By David Wildstein, December 22 2021 10:42 am
Rep. Christopher H. Smith (R-Hamilton) told the New Jersey Globe that he will seek re-election to a 22nd term in Congress in the 4th district.
“We’re going to move, obviously,” said Smith. “I’m deeply saddened to lose Hamilton.”
Hamilton, Smith’s hometown, was moved into the 3rd district, which is represented by two-term Rep. Andy Kim (D-Moorestown).
New towns that were added to the 4th, like Brick and Toms River, had been represented by Smith before they were removed in a previous redistricting.
Kim is well-positioned to win the newly-drawn district.
The Democratic map removed all of Ocean County from the 3rd that includes all of Burlington, except for Palmyra and Maple Shade, and parts of Mercer and Monmouth. Kim would add all of Hamilton, Lawrence, East Windsor, Hightstown, and Robbinsville in Mercer, and Allentown, Englishtown, Freehold Borough, Holmdel, Manalapan, Marlboro, Millstone, Roosevelt, and parts of Marlboro and Freehold Township.
This is the second time Smith was forced to move as a result of redistricting.
Smith was 25 when he challenged 12-term Rep. Frank Thompson, Jr. (D-Trenton), the chairman of the powerful House Administration Committee, in 1978. He lost by 24 points.
Undeterred, Smith ran again in 1980.
Thompson was implicated in the FBI sting operation known as Abscam, when an undercover agent pretending to be an Arab sheik offered the congressman a cash bribe to help him circumvent federal immigration laws.
This time, Smith won. He beat Thompson by 26,967 votes, a 47%-41% margin.
When Smith ran for a second term in 1982, he faced the strongest possible opponent: Joe Merlino, a 60-year-old, cigar chomping former State Senate President who saw going to Congress as sort of a consolation prize after losing a race for governor one year earlier.
The old 4th district was a middle-class, Democratic leaning district that included mostly Mercer and Middlesex counties, with small parts in Burlington and Monmouth. Jimmy Carter had won 54% in the old 4th in 1976, and Smith received just 38% when he ran against 12-term incumbent Frank Thompson in 1978. In 1980, after Thompson was indicted in the Abscam scandal, Smith won with 57%.
Back in the days when the Legislature drew congressional districts, Merlino had a heavy hand in redrawing the 4th to make it even more Democratic. The map was drawn during the lame-duck session of the 1981 Legislature, while Merlino was still Senate President. Democratic Gov. Brendan Byrne signed the map just before Republican Tom Kean succeeded him.
Smith’s hometown, Old Bridge, was dropped, along with other southern Middlesex towns that he had won. Instead, it went down the Delaware River through Burlington and picked up Pennsauken in Camden County.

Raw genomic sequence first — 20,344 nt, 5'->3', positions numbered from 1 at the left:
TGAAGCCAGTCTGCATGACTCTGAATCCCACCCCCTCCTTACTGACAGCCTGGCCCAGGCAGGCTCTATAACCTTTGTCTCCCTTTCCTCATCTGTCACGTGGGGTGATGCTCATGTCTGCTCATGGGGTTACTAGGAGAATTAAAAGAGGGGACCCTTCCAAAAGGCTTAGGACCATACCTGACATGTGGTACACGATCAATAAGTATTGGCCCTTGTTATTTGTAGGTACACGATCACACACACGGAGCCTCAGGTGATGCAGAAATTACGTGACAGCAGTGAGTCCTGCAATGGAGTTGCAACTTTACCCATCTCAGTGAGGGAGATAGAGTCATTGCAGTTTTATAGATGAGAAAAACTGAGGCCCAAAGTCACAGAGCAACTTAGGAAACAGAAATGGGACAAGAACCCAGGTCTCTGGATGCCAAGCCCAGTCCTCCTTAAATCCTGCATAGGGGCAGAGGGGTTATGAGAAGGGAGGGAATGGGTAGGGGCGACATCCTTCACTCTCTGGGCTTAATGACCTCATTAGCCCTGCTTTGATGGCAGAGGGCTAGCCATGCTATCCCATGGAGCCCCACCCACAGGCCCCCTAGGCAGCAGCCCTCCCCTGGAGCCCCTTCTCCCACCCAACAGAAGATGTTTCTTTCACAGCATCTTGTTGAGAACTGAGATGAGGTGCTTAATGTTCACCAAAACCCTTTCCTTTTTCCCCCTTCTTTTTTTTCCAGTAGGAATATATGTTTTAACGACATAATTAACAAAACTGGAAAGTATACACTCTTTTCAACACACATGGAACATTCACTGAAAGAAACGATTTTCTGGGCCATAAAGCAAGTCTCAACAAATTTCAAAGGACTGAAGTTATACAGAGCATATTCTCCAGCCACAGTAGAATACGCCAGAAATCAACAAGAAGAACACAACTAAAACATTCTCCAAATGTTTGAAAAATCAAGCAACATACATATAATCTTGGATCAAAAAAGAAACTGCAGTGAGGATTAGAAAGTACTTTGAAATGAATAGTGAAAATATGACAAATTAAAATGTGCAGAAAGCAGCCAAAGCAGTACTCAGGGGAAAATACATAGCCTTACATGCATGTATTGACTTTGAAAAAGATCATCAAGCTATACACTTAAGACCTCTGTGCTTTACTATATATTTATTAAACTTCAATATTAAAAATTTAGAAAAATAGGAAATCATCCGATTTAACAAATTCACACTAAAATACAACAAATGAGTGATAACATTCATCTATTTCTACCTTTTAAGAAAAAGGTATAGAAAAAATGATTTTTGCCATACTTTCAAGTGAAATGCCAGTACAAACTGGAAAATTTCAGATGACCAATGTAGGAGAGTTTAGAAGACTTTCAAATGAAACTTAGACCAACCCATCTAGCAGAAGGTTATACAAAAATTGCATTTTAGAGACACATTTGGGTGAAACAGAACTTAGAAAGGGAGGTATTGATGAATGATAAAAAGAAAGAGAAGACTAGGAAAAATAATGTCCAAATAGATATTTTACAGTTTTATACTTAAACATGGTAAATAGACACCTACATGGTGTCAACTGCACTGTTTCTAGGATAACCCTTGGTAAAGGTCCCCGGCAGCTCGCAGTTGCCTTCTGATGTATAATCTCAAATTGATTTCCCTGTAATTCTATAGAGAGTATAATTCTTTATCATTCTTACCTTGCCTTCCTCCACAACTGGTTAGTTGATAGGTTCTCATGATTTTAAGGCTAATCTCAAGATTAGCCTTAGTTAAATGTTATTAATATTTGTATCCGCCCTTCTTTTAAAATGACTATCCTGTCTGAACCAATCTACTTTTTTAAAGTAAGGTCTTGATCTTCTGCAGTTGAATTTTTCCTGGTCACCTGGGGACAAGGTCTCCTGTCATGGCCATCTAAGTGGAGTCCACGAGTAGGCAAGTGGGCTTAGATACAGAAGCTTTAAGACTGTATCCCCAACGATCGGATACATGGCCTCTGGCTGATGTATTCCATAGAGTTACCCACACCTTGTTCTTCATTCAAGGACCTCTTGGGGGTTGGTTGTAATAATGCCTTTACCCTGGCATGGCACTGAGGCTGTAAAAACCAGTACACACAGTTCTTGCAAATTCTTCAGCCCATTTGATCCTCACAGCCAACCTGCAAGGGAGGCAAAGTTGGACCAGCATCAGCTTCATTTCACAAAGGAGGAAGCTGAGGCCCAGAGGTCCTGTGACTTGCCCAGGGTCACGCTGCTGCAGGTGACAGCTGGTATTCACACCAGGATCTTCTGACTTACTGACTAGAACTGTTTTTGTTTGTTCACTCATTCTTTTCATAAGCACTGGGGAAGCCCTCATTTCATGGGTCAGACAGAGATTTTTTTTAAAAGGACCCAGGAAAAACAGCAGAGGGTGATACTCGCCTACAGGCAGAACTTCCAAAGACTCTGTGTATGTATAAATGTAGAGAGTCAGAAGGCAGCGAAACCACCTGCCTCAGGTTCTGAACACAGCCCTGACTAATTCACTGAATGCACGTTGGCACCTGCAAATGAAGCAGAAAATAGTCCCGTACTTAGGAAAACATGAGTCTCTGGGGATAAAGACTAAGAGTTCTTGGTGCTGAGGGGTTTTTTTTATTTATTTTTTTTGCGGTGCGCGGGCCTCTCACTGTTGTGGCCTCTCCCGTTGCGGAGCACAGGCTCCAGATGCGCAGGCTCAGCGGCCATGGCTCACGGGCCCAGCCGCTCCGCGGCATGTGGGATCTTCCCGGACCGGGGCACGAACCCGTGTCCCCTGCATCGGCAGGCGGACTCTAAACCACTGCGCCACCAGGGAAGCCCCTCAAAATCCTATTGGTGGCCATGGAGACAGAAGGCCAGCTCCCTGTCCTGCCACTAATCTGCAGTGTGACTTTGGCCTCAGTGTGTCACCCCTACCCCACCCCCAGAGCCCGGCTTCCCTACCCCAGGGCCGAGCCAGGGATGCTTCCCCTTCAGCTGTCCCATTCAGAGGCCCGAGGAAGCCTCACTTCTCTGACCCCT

Comparing apples to apples, the old 4th gave Reagan a 47%-44% win against Carter; Carter had beaten Reagan 47%-45% in the new district.
While Merlino was given the early edge, Smith worked hard — and fought hard.
One memorable Smith TV ad contrasted the Merlino image as an old-fashioned backroom politician. It had a lit cigar in an ashtray in a room full of smoke, along with voices of people saying they didn’t approve of “Boss Merlino” distorting Smith’s record. The ad then cut to an energetic Smith campaigning as other voices explained why they liked their congressman.
Merlino’s most unforgettable TV ad was shot in black-and-white as an imitation of the film “Mr. Smith Goes to Washington.” The ad shows a youthful vagabond hitchhiking as a voice-over attacks Smith. That was followed by the actor playing Smith getting kicked down the Capitol steps with the narrator urging voters to kick Smith out of Washington and replace him with Merlino.
Republicans got actor Jimmy Stewart who played Mr. Smith in the movie, to issue a statement slamming Merlino.
“When I played Mr. Smith in that picture, I did not think he was a naive hick,” Stewart said. “I thought he believed in honesty and integrity in government, the right of the people and the love of his country.”
Stewart applauded Smith’s record as a first-term congressman – “I hope you win,” he said – and Merlino pulled the ad that had clearly backfired.
Smith won that 1982 race by 10,002 votes, 53%-47%. He won Hamilton, where he moved so he could live within the boundaries of the new district, by about the same margin.
Since his first election, Smith has run under six different maps and has represented parts of Middlesex, Mercer, Burlington, Camden, Monmouth and Ocean counties in Congress.
In his most recent re-election against Democrat Stephanie Schmid, Smith won by 91,683 votes, 60%-38%.
Chris Smith will run in 4th district – New Jersey Globe